“Retired at 35” on TV Land
TV Land, like all cable networks these days, is chafing at its very premise. Conceived as a repository of classic TV shows—from “Bonanza” to “The Andy Griffith Show” to “I Dream of Jeannie”—the channel now wants to get in on all the cheap reality shows and easy-to-produce sitcoms of rival networks. Having broken new sitcom ground with the popular “Hot in Cleveland,” TV Land has now unveiled a companion piece in the similarly sitcomy “Retired at 35.”
Like “Hot in Cleveland,” “Retired at 35” relies heavily on the already established televisual personalities of its stars—in this case, George Segal (“Just Shoot Me!”) and Jessica Walter (“Arrested Development”). Segal and Walter play the parents of David Robbins (Johnathan McClain), the 35-year-old whose retirement is presaged in the title. David is a workaholic executive at some big New York company (which hilariously—
“Retired at 35” is formulaic in the extreme. Like “Hot in Cleveland,” the laughs all derive from the awkward setup / obvious punch line style that drove sitcoms from the ’60s through the ’80s. All you need here is a couch, three cameras and some double entendres. Take an old “Three’s Company” script, cut out the dated “gay” jokes and insert a few hip “cougar” jokes and you’d hardly know the difference—which, I suppose, is a roundabout way of saying “Retired at 35” will probably be a big hit.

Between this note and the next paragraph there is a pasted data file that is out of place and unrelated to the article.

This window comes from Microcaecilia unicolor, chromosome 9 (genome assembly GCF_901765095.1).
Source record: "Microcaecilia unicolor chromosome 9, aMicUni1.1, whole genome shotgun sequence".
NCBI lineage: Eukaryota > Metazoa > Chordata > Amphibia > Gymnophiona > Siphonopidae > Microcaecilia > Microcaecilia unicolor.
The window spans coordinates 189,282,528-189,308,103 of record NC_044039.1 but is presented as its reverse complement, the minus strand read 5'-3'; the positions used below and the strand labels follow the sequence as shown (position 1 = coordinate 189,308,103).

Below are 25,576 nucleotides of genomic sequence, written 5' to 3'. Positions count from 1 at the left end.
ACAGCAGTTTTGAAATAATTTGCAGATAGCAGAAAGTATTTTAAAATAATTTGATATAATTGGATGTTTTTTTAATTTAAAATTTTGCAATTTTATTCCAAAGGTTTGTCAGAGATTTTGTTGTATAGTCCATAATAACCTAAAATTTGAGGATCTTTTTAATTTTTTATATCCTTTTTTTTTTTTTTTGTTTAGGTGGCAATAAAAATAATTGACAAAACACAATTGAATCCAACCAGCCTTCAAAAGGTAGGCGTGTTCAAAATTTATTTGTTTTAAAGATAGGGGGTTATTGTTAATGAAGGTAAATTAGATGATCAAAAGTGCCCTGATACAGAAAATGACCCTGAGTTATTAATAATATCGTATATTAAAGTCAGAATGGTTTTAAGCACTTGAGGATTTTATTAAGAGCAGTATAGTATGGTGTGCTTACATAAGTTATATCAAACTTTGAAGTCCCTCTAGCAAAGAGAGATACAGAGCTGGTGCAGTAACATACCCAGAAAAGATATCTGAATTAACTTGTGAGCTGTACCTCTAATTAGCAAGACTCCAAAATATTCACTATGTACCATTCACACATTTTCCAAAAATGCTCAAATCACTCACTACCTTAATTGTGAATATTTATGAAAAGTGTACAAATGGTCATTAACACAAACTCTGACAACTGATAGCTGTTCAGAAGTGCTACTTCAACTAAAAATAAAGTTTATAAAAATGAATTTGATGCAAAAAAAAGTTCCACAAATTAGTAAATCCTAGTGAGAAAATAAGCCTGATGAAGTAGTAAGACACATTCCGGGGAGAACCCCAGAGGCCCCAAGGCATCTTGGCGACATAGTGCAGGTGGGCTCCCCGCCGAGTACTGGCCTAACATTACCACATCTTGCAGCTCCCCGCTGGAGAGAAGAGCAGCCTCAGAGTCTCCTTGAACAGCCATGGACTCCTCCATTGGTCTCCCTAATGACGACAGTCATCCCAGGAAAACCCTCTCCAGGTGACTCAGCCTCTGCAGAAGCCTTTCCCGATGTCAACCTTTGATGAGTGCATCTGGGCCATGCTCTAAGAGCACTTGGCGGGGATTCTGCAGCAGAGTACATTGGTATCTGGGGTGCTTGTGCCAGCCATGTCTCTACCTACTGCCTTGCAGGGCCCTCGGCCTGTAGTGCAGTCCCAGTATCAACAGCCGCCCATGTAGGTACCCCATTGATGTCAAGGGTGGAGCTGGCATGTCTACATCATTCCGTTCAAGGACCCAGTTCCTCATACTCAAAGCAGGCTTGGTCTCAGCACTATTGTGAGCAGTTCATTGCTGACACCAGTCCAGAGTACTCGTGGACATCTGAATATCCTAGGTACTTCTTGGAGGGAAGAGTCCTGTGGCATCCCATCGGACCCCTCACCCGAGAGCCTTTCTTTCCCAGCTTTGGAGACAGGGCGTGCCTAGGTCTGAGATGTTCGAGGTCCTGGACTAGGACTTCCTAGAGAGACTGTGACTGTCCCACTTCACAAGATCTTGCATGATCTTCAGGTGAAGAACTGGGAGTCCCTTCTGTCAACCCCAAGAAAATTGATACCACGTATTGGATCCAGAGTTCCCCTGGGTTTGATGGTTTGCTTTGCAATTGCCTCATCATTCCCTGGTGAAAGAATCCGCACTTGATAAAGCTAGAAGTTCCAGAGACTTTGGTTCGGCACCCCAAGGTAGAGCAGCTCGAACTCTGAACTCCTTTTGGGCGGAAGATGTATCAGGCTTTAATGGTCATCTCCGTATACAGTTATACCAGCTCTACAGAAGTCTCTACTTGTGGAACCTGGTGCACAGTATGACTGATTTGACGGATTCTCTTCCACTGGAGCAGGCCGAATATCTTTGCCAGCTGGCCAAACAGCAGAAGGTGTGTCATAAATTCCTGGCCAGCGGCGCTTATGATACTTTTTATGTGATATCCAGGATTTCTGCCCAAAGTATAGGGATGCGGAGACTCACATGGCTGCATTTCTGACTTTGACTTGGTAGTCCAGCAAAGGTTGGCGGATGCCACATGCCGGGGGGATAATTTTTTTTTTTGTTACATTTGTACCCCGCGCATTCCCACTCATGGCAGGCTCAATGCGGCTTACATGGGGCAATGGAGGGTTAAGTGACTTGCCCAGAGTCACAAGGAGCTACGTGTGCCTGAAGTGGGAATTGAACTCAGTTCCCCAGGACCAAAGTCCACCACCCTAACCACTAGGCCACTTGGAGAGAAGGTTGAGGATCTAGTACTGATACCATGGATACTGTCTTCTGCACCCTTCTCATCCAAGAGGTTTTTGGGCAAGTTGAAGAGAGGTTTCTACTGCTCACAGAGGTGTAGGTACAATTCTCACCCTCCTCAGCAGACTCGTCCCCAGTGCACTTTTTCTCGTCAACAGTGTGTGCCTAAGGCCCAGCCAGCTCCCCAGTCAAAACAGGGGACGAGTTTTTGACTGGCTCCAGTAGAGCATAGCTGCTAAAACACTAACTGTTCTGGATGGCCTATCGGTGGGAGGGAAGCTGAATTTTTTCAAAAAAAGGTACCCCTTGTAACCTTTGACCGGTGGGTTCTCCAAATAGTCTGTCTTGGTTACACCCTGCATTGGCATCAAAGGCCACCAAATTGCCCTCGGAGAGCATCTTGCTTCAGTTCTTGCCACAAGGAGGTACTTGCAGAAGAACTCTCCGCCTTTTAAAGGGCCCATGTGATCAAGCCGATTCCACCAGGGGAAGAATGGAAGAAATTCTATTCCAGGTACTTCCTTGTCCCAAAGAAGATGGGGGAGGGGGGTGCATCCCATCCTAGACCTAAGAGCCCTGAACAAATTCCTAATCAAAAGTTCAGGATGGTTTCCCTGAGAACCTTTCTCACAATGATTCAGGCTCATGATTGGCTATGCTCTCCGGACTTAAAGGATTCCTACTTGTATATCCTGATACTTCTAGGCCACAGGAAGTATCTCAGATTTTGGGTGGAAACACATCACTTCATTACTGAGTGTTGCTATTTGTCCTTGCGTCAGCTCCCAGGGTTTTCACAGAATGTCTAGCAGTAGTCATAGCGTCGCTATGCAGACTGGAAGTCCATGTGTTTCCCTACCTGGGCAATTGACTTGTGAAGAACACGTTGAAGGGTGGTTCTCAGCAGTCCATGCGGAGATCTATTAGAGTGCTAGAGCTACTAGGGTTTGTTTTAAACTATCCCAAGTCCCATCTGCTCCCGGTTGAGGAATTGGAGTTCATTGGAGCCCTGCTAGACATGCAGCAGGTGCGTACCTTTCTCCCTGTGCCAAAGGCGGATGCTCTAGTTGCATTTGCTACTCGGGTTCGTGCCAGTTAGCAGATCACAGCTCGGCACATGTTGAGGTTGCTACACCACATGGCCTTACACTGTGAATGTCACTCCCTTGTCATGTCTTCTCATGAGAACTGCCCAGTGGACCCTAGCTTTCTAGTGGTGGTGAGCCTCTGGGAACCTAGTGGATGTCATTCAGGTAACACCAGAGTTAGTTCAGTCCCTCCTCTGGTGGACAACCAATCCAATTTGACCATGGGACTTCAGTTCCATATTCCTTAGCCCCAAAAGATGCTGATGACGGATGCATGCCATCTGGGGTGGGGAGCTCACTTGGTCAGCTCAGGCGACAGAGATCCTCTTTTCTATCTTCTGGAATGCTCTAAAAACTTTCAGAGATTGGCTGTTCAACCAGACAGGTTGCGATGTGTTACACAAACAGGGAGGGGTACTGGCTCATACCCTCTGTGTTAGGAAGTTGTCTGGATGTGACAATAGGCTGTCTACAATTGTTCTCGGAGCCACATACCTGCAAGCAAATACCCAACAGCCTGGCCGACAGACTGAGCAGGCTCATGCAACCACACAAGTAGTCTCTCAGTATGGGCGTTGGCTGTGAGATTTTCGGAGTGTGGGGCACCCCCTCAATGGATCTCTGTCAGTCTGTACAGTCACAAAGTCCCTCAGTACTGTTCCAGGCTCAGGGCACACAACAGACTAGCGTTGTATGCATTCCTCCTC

Like McDonald’s food or “Two and a Half Men,” the show is so easily digested that it appeals to a wide demographic range. McClain is an indistinct actor who has guested on a number of TV dramas, and he doesn’t do a lot to distinguish himself on the first couple of episodes. Segal does his usual wacky dude schtick and plays the banjo a lot. Walter, meanwhile, puts some bite into her red-hot mama role. The result, if not exactly groundbreaking, is at least comfortingly familiar. That, I suppose, is TV Land’s goal. Clearly, a network that’s still milking “The Beverly Hillbillies” isn’t looking for the next “Mr. Show.” They’re looking for more of the same. And “Retired at 35” is definitely that.